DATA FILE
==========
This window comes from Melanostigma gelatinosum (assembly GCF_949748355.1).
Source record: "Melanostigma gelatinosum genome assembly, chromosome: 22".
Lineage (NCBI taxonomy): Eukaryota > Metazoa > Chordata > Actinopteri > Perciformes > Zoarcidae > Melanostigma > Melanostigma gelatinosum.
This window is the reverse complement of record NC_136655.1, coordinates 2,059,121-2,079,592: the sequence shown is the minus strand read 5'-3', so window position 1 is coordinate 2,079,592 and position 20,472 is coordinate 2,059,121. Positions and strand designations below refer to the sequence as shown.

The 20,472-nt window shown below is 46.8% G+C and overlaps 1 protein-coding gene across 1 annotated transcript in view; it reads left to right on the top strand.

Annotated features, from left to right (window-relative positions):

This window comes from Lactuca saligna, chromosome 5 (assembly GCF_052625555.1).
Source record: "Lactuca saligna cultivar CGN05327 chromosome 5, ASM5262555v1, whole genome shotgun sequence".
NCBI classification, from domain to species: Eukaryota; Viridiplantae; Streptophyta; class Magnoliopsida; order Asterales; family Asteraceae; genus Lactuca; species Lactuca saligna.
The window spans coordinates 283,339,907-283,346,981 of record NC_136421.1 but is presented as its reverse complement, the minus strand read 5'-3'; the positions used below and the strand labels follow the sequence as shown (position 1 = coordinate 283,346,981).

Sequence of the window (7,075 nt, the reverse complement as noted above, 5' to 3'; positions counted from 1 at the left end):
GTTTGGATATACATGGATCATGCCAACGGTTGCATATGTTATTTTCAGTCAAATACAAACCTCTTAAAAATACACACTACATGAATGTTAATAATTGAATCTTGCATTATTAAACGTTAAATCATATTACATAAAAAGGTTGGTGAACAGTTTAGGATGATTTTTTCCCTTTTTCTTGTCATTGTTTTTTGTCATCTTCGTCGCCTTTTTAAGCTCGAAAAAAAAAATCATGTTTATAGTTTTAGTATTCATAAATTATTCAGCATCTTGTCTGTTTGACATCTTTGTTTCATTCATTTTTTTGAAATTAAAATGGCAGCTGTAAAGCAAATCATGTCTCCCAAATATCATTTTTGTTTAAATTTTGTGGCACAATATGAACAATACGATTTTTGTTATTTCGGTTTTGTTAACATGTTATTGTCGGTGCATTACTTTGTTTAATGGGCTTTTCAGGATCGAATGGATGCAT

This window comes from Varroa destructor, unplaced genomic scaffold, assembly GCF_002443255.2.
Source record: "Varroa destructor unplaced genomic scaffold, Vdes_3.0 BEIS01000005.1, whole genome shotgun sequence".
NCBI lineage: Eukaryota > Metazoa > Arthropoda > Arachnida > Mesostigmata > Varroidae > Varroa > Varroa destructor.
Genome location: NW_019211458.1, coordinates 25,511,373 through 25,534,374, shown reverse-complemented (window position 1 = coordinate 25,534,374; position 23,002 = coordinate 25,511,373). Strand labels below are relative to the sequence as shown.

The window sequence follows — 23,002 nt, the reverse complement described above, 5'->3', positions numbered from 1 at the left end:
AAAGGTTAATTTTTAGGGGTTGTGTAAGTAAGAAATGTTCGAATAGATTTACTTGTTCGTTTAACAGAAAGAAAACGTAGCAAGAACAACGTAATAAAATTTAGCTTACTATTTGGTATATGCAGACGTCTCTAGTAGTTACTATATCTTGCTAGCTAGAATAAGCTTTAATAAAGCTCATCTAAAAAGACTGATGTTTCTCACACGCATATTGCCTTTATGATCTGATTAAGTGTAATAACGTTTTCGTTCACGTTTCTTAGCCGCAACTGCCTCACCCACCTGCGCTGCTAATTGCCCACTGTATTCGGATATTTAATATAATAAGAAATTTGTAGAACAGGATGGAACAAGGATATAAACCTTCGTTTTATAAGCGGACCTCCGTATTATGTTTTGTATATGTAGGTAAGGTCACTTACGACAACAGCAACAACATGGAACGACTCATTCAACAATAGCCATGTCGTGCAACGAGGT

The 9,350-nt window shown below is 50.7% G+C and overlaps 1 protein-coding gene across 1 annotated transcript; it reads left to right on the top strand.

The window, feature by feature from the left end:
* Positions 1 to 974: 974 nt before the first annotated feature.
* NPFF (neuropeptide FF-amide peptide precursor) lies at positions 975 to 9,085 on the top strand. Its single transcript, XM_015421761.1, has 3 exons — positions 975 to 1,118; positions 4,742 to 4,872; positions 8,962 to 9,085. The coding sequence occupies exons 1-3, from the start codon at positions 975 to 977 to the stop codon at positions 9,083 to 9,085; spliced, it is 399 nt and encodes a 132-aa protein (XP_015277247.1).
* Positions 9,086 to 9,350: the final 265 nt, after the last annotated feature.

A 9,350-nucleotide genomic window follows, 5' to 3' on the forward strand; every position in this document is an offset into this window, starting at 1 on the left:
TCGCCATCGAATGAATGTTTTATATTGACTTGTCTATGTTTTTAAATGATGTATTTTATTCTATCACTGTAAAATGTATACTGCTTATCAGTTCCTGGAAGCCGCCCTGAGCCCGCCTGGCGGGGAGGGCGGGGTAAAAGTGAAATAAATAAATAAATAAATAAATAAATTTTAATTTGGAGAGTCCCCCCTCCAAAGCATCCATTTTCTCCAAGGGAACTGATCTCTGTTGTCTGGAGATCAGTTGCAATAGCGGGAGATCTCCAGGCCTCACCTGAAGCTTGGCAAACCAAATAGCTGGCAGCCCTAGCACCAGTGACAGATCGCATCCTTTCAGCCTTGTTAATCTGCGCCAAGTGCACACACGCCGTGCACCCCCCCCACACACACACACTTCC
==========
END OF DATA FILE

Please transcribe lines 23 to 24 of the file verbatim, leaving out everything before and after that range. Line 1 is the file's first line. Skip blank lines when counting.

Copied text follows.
* Positions 9,086 to 9,350: the final 265 nt, after the last annotated feature.

A 9,350-nucleotide genomic window follows, 5' to 3' on the forward strand; every position in this document is an offset into this window, starting at 1 on the left: